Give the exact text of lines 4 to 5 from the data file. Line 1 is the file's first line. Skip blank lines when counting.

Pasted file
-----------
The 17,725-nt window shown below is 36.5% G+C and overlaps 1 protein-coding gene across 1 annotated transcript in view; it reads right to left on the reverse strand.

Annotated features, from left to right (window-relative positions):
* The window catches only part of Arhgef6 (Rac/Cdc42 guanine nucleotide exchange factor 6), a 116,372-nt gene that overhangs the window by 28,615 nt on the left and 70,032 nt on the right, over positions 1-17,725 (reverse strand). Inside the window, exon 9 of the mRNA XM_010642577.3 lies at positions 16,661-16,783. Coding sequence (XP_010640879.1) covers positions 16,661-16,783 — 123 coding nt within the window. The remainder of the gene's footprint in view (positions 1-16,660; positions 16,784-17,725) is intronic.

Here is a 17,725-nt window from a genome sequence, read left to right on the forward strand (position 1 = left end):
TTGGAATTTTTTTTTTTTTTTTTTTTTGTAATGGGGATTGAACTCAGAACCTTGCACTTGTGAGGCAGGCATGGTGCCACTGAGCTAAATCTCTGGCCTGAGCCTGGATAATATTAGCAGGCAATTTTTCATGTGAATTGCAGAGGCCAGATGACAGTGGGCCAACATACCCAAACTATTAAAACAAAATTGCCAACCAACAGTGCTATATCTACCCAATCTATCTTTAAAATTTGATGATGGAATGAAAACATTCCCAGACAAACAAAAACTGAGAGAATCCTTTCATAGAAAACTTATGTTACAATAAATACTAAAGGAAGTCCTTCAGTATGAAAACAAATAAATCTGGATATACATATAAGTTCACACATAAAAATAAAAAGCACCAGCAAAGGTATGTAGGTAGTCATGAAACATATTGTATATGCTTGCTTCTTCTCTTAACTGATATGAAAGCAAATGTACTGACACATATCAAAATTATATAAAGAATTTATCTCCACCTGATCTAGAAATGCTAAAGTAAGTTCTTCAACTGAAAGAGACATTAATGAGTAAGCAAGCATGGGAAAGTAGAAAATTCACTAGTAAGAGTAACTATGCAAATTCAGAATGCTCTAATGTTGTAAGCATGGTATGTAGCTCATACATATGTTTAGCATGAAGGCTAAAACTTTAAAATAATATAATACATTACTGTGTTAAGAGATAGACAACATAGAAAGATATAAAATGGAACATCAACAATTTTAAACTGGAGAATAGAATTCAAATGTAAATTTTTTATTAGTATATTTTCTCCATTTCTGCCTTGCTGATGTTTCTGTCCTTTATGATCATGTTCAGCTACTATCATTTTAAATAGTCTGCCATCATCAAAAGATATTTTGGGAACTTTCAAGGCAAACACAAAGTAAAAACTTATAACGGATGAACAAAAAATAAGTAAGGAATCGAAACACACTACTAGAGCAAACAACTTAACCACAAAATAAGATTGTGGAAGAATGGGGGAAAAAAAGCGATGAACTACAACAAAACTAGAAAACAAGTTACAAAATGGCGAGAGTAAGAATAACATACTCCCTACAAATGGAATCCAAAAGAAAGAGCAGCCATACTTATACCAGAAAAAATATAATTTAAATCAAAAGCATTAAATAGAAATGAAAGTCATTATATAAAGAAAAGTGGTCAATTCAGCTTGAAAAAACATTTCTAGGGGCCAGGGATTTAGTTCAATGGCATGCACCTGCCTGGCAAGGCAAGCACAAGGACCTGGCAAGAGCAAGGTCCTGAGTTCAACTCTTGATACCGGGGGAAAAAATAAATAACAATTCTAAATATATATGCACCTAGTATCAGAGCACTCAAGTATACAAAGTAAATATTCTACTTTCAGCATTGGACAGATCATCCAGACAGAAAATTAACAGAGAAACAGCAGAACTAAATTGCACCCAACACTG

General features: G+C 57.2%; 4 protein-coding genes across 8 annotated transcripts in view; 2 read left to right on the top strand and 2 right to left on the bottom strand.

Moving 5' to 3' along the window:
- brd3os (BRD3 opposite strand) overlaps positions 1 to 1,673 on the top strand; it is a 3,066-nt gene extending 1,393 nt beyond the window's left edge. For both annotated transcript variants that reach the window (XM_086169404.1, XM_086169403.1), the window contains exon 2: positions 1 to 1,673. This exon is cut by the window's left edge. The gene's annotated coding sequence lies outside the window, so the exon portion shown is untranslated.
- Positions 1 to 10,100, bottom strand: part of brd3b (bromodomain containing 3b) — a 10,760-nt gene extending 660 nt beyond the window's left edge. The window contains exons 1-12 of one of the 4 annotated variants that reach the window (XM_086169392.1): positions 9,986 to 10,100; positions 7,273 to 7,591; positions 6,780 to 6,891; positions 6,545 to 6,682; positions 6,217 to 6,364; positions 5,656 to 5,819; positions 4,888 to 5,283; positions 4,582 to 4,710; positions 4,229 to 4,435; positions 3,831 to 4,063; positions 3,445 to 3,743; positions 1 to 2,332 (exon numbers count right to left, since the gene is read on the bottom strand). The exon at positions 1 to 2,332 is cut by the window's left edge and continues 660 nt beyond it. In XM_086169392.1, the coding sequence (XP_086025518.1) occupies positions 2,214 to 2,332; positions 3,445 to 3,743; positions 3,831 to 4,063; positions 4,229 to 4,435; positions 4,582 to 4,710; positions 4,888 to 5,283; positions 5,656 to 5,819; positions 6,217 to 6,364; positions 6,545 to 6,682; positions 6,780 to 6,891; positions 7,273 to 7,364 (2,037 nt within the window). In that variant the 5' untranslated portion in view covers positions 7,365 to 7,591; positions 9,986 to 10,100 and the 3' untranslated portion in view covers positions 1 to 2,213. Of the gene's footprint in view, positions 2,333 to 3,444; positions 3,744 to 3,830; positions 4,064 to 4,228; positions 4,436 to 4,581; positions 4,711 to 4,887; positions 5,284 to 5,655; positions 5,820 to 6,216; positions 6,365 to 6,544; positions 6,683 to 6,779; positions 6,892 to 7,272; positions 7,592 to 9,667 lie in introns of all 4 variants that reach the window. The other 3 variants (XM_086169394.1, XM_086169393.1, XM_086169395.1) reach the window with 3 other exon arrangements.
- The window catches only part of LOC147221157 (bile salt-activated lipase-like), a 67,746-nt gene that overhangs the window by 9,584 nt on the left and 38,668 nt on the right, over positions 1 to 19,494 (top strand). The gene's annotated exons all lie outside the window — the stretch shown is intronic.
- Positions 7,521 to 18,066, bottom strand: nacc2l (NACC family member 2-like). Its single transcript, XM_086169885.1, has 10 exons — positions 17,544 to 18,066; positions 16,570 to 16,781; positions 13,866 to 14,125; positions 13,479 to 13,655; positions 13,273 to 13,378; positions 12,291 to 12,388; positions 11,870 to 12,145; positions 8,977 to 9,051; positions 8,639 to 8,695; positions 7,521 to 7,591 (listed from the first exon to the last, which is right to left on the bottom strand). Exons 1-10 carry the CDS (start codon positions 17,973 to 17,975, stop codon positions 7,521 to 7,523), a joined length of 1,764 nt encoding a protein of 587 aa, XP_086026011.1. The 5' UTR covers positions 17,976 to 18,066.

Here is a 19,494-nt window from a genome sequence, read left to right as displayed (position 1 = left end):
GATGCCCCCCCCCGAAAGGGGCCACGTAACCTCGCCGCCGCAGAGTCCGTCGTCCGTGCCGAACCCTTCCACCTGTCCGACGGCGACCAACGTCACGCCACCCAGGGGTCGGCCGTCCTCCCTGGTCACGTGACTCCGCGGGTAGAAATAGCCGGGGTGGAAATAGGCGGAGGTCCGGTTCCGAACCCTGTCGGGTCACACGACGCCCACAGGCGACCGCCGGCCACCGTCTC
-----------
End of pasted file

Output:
Here is a 17,725-nt window from a genome sequence, read left to right on the forward strand (position 1 = left end):
TTGGAATTTTTTTTTTTTTTTTTTTTTGTAATGGGGATTGAACTCAGAACCTTGCACTTGTGAGGCAGGCATGGTGCCACTGAGCTAAATCTCTGGCCTGAGCCTGGATAATATTAGCAGGCAATTTTTCATGTGAATTGCAGAGGCCAGATGACAGTGGGCCAACATACCCAAACTATTAAAACAAAATTGCCAACCAACAGTGCTATATCTACCCAATCTATCTTTAAAATTTGATGATGGAATGAAAACATTCCCAGACAAACAAAAACTGAGAGAATCCTTTCATAGAAAACTTATGTTACAATAAATACTAAAGGAAGTCCTTCAGTATGAAAACAAATAAATCTGGATATACATATAAGTTCACACATAAAAATAAAAAGCACCAGCAAAGGTATGTAGGTAGTCATGAAACATATTGTATATGCTTGCTTCTTCTCTTAACTGATATGAAAGCAAATGTACTGACACATATCAAAATTATATAAAGAATTTATCTCCACCTGATCTAGAAATGCTAAAGTAAGTTCTTCAACTGAAAGAGACATTAATGAGTAAGCAAGCATGGGAAAGTAGAAAATTCACTAGTAAGAGTAACTATGCAAATTCAGAATGCTCTAATGTTGTAAGCATGGTATGTAGCTCATACATATGTTTAGCATGAAGGCTAAAACTTTAAAATAATATAATACATTACTGTGTTAAGAGATAGACAACATAGAAAGATATAAAATGGAACATCAACAATTTTAAACTGGAGAATAGAATTCAAATGTAAATTTTTTATTAGTATATTTTCTCCATTTCTGCCTTGCTGATGTTTCTGTCCTTTATGATCATGTTCAGCTACTATCATTTTAAATAGTCTGCCATCATCAAAAGATATTTTGGGAACTTTCAAGGCAAACACAAAGTAAAAACTTATAACGGATGAACAAAAAATAAGTAAGGAATCGAAACACACTACTAGAGCAAACAACTTAACCACAAAATAAGATTGTGGAAGAATGGGGGAAAAAAAGCGATGAACTACAACAAAACTAGAAAACAAGTTACAAAATGGCGAGAGTAAGAATAACATACTCCCTACAAATGGAATCCAAAAGAAAGAGCAGCCATACTTATACCAGAAAAAATATAATTTAAATCAAAAGCATTAAATAGAAATGAAAGTCATTATATAAAGAAAAGTGGTCAATTCAGCTTGAAAAAACATTTCTAGGGGCCAGGGATTTAGTTCAATGGCATGCACCTGCCTGGCAAGGCAAGCACAAGGACCTGGCAAGAGCAAGGTCCTGAGTTCAACTCTTGATACCGGGGGAAAAAATAAATAACAATTCTAAATATATATGCACCTAGTATCAGAGCACTCAAGTATACAAAGTAAATATTCTACTTTCAGCATTGGACAGATCATCCAGACAGAAAATTAACAGAGAAACAGCAGAACTAAATTGCACCCAACACTG